Review: Sufjan Stevens Presents ‘Songs for Christmas’*

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ONE love, blood, life
Sep 22, 2001
new york city
By Kevin Selders

Following the terrorist attacks of September 11, 2001, rising indie-folk artist Sufjan Stevens felt compelled to spend December of that year recording a few Christmas songs in his Brooklyn home. The process reportedly gave him a sense of peace in his heart when peace on Earth seemed more impossible than ever.

He gave the recordings to family and friends as gifts that year, knowing that music—especially Christmas music—can add hope and wonder to the lives of those in need of such things. The gift of song then became a Christmas tradition for Stevens, resulting in five “Songs for Christmas” EPs in six years. (The year 2004 was devoted to the breathtaking album, “Illinois.”)

This year, the EPs have proven to be gifts that keep on giving (maybe even more so than Clark W. Griswold’s membership in the Jelly of the Month club), as Stevens has chosen to release the recordings as five separate EPs in a box set simply called “Songs for Christmas.”

As a whole, the collection’s five discs mix the sacred with the secular—with both territories being covered by Sufjan-ized Christmas classics and originals by the man himself. Some of the classics remain that way as Stevens adds his touch to them (be it either with banjo or an oboe), while others end up being moving instrumental snippets of long time Christmas favorites.

The discs, titled “Noel,” “Hark!,” “Ding! Dong!,” “Joy,” and “”Peace,” seem to gain focus after each disc played.

His covers of the “hits” include a rousing “Come Thou Fount of Every Blessing,” a festive “I Saw Three Ships,” and a playful rendition of the traditional French carol, “The Friendly Beasts.” His version of “Holy, Holy, Holy” will be perfect to play while resting on the couch after opening all of Santa’s gifts to quietly remember what Christmas is really about.

Sometimes Stevens falls a bit short, however. “We Three Kings,” plods along, lacking the proper emotional sway of many renditions of the tune. “Jingle Bells” is reduced to a 36 second instrumental. (Think of the possibilities, Sufjan!) Thankfully, Stevens’ epic version of “O Holy Night,” is much, much better than that “O, Holy Crap” floating around on the Internet.


His 17 original songs range from the quirky “Put the Lights on the Tree,” to the very Wilco-like “Get Behind Me, Santa!,” which calls out Ol’ Saint Nick for “breaking into people’s garages.” “Come on! Let’s Boogey to the Elf Dance!” is a Stevens special that you’ll swear you had to sing in a Christmas skit during your youth, while “Sister Winter” captures both the bitter cold and sorrow too often felt near the end of the year. It finally joyfully proclaims, “And my friends, I’ve returned to wish you a Happy Christmas.”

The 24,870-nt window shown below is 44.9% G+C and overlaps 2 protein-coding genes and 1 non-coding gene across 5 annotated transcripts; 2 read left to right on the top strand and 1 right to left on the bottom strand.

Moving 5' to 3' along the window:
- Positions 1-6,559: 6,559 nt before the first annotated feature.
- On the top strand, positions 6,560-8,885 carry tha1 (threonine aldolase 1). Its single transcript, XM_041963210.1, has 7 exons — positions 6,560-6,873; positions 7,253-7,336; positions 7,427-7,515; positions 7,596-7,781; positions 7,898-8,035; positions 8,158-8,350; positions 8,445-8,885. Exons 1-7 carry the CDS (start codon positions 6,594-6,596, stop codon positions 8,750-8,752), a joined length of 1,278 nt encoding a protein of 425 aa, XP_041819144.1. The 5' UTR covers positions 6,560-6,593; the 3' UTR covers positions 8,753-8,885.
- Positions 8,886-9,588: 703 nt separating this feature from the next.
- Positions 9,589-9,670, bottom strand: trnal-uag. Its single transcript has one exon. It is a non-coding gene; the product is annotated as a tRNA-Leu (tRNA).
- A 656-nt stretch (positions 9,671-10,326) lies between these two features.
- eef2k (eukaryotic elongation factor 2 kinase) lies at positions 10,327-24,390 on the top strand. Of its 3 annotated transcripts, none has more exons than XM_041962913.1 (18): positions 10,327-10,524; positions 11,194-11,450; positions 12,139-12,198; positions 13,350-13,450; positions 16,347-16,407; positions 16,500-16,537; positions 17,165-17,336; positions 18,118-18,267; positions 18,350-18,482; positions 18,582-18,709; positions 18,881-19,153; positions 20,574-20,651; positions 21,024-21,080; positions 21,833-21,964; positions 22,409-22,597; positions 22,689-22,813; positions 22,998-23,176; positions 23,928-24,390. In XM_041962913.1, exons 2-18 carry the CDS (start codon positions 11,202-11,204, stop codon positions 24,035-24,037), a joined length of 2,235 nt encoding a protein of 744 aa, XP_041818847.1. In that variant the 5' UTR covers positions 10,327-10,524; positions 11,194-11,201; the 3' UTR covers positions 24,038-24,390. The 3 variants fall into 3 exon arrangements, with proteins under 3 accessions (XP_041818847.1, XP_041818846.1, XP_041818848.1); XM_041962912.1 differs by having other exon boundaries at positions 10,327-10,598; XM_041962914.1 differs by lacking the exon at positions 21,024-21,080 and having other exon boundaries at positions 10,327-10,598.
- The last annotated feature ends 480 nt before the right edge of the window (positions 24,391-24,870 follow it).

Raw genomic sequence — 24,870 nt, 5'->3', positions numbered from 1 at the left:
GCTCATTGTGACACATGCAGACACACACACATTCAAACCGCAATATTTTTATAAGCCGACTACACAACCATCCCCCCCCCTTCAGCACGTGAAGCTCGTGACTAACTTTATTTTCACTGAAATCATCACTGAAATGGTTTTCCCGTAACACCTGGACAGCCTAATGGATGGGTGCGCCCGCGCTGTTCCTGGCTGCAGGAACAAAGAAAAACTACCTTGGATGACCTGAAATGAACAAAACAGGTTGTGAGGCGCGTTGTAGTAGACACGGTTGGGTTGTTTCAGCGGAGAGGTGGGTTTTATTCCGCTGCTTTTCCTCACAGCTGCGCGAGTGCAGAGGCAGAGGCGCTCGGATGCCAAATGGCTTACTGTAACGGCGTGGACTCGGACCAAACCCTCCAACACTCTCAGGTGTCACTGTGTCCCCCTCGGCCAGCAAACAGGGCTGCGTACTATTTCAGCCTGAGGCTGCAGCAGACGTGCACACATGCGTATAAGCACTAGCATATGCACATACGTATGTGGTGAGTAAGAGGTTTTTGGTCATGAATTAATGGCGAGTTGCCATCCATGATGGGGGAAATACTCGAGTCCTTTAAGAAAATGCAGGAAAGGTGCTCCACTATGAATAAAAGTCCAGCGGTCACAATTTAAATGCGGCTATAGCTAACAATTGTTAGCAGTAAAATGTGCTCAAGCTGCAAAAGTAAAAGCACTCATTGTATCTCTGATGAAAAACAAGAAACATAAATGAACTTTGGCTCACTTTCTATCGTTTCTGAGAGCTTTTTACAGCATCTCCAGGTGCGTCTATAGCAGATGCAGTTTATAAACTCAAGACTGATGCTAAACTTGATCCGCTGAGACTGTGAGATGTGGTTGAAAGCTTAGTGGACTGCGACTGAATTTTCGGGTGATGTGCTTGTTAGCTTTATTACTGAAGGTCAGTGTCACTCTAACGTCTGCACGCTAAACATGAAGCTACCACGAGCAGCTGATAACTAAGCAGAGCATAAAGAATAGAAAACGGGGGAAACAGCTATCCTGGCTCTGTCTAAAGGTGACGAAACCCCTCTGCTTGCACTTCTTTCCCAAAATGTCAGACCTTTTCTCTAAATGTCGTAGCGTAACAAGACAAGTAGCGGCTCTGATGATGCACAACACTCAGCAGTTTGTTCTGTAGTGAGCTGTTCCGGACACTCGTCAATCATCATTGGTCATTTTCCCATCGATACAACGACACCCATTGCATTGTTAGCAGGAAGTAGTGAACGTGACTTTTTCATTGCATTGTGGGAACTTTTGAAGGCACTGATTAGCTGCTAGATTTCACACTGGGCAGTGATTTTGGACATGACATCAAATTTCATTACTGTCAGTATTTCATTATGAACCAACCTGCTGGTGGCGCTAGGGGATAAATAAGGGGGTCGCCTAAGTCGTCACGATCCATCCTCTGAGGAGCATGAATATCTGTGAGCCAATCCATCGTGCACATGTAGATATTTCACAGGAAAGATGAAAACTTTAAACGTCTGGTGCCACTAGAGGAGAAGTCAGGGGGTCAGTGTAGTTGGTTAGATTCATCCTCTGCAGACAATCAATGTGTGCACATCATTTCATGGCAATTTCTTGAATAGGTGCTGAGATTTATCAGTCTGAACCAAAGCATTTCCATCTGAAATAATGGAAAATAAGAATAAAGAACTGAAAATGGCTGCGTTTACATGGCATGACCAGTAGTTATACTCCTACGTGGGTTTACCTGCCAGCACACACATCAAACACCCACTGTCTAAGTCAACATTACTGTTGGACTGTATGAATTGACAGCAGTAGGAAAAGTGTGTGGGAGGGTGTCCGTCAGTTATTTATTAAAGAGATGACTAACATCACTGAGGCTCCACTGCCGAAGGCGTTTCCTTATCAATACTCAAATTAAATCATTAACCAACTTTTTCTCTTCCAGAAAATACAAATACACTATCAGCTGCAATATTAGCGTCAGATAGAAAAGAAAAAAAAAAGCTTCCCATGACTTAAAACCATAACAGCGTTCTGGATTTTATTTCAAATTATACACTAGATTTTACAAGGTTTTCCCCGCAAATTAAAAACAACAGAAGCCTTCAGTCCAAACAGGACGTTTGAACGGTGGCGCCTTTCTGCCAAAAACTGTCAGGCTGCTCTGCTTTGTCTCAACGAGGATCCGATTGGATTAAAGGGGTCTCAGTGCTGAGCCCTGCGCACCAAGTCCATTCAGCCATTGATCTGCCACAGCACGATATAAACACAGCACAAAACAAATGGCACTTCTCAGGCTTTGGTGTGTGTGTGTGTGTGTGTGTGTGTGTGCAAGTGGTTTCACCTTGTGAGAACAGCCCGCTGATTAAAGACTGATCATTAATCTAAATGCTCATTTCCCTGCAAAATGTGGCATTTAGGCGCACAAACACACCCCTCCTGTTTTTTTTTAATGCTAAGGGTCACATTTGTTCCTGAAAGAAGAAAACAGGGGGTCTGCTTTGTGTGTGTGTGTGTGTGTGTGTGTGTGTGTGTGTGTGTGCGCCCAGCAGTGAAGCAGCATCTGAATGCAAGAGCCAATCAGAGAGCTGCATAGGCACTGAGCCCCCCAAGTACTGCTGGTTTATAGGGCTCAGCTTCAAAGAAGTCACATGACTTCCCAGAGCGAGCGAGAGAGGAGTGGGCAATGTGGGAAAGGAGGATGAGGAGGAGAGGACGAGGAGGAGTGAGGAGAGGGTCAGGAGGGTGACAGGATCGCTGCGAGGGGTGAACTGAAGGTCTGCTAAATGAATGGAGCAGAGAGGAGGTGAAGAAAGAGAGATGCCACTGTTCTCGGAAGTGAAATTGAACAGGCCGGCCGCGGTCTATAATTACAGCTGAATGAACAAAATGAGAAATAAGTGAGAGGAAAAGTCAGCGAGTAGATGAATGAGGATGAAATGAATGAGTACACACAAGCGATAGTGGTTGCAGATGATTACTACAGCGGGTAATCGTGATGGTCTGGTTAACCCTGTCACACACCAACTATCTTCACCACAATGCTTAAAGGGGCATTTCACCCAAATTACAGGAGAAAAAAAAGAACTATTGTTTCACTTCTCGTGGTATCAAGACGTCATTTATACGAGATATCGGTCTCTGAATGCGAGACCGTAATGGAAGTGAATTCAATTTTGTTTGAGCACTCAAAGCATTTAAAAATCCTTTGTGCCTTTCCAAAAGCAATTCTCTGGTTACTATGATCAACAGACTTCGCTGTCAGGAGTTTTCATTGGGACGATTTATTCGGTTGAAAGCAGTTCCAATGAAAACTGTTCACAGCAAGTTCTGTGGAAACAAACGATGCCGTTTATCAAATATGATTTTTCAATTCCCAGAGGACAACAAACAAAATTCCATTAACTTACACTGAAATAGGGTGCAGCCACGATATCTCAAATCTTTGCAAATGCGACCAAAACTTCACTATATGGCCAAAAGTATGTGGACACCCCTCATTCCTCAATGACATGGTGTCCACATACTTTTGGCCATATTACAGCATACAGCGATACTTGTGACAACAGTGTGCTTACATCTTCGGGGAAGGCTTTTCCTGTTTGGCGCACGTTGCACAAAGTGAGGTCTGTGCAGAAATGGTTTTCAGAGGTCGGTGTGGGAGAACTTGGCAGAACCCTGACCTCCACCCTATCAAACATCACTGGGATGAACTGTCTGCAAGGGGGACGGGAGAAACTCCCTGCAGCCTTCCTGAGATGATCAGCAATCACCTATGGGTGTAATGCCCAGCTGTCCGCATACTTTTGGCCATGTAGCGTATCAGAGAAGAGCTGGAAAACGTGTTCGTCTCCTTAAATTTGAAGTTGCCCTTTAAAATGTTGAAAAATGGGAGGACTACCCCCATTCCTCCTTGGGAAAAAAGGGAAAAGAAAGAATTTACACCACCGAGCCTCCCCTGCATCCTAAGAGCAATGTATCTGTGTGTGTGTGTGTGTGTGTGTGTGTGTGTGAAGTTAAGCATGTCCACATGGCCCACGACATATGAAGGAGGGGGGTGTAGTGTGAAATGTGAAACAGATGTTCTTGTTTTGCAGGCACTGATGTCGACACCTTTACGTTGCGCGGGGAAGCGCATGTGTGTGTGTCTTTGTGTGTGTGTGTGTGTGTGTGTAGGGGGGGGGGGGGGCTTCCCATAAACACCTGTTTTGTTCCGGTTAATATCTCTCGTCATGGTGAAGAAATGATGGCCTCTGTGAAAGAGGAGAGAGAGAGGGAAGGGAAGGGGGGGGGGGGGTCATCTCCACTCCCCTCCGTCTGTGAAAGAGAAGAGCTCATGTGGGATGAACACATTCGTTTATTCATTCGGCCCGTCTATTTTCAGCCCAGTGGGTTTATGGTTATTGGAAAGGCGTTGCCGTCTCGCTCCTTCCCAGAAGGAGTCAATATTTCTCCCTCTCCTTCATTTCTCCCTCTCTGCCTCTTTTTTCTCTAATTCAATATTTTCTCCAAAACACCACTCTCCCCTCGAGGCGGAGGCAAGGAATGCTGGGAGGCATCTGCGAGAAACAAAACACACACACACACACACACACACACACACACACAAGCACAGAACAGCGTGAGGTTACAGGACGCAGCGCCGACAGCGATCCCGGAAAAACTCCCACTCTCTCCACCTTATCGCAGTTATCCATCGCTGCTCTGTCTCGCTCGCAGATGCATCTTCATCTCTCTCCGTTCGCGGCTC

The cosmic soundscape of “Star of Wonder” suddenly makes you feel like you’re fighting to see the twinkling stars through your own frosty breath. (For all you U2 fans—the song curiously ends with Stevens sighing, “Those days, days, days run away like horses over the hills . . .”)

One of the best songs on the album is Stevens’ “That Was the Worst Christmas Ever!” It could easily be added to either of his “Illinois” or “Michigan” albums. “Did I Make You Cry on Christmas? (Well, You Deserved It!)” will also keep the collection in the CD player months after this year’s Christmas becomes a thing of the past.

The packaging for the collection presents its own mini Christmas (Tip: Buy it in a store, not on iTunes), it adds to the value of the under-priced assortment of songs ($19). Along with the individually packaged EPs, it includes short stories written by Stevens himself, an original Christmas essay by novelist Rick Moody, a 1960s-esque animated music video for “Put the Lights on the Tree” and comic strip, a songbook with lyrics and chord charts, stickers and a puzzling poster of Stevens posing in a Christmas portrait with a blow-up Santa doll and someone else’s family.

What more could you possibly ask Santa for?

For more information on Sufjan Stevens, please visit the official website. “Songs for Christmas” was released November 21st on Asthmatic Kitty.
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That bit from "Dirty Day" was nicked from Charles Bukowski, but not exactly. So yes, Sufjan is indeed quoting the U2 track.
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